to suggest that Al Qaeda or other terrorist groups had managed
to smuggle any of the small missiles into the United States, or
that they intended to try.
"We are not aware of any credible, specific intelligence
information that Manpad attacks are being planned against
commercial aircraft in the U.S. at this time," said James
M. Loy, director of the Transportation Security Administration,
using the acronym for Man Portable Air Defense Systems, the
technical name for the missiles. "The administration does,
however, recognize the potential threat."
Officials say the attempt to shoot down the Israeli plane in
Kenya last November had created alarm in Washington that Al
Qaeda would try a similar attack in the United States. The
incident near the international airport at Mombasa came six
months after a similar Russian-made missile was fired at an
American military plane in Saudi Arabia. That missile also
American intelligence officials say that in the attacks in
both Kenya and Saudi Arabia, the planes may have been saved by
antimissile technology that is routinely installed in Israeli
passenger jets and United States military planes.
There is no similar federal requirement that antimissile
defense systems be built into American passenger planes. But
since the Kenya attack, a growing bipartisan movement in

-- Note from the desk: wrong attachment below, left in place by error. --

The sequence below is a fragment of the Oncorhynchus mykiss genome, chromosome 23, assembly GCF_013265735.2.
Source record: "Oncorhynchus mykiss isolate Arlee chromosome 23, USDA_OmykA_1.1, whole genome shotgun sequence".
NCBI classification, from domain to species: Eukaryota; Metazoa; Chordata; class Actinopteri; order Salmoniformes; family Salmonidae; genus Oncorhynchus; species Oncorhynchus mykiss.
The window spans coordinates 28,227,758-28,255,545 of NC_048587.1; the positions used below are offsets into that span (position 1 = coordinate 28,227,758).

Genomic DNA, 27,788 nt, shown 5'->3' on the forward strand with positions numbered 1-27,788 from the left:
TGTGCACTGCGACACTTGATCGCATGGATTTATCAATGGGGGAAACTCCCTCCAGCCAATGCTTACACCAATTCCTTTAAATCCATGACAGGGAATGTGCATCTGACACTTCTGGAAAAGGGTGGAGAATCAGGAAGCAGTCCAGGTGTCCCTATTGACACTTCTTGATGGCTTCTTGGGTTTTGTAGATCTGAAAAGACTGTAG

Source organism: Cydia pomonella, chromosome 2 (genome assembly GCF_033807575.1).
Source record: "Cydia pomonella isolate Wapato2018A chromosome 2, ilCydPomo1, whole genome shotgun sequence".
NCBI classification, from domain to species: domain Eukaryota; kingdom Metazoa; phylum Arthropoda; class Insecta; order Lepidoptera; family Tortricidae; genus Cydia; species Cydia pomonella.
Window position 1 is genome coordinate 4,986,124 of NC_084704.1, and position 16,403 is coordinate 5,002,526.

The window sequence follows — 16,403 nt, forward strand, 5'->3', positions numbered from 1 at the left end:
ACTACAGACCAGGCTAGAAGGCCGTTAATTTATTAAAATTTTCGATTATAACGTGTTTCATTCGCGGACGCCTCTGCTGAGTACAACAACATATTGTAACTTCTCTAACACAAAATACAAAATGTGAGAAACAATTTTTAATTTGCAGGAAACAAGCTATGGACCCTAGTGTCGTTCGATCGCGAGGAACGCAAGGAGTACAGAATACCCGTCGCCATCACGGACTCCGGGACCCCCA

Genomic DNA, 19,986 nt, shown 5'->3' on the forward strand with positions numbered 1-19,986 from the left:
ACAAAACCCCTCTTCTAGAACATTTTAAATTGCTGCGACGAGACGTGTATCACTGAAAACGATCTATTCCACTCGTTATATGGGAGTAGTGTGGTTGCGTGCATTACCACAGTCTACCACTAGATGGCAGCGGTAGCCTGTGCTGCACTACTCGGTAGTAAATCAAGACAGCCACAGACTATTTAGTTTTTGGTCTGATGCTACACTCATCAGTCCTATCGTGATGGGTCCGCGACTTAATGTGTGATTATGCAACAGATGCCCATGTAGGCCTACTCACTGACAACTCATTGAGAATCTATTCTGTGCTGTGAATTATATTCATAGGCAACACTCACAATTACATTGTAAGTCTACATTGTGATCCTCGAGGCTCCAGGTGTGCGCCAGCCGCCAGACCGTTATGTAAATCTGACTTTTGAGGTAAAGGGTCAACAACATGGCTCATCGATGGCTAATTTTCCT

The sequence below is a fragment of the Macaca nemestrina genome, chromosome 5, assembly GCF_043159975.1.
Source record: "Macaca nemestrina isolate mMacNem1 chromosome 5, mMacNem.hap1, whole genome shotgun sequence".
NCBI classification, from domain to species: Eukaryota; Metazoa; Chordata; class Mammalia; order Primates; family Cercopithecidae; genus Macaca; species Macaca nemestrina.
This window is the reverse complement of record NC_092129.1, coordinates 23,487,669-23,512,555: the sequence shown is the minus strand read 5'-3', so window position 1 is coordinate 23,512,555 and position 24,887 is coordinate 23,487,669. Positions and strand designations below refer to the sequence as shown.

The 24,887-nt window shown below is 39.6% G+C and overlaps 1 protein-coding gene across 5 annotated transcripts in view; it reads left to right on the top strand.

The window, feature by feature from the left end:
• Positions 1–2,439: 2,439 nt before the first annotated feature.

Congress has called for the installation of antimissile systems
on American-owned commercial planes in the United States.
After a Congressional briefing on the issue by
representatives of the Central Intelligence Agency and the
Pentagon earlier this month, Representative John L. Mica, a
Florida Republican who is chairman of the House Transportation
Subcommittee on Aviation, said that the missile threat was
sobering and "we can't afford not to act." Mr. Mica
said that he would seek immediate federal financing to protect
commercial planes against terrorist missiles.
Federal aviation officials say that it costs about $1 million
to $2 million to outfit a passenger plane with equipment to
deflect a missile.
There are a variety of different types of antimissile
technologies available, including a system that releases decoy
flares to draw a heat-seeking missile away from a plane; other
systems use jamming equipment to interfere with a missile's
Lawmakers say that among the American passenger planes likely
to be outfitted first would be those used routinely for flights
overseas, especially to parts of the world where Al Qaeda and
other terrorist groups are known to exist.
In a speech last month to an air travel conference in
Thailand, Steven J. McHale, the No. 2 official in the
Transportation Security Administration, warned his Asian
counterparts about the dangers of portable missiles and called
on their governments to step up security around their airports
and to make sure that their own military stocks of the missiles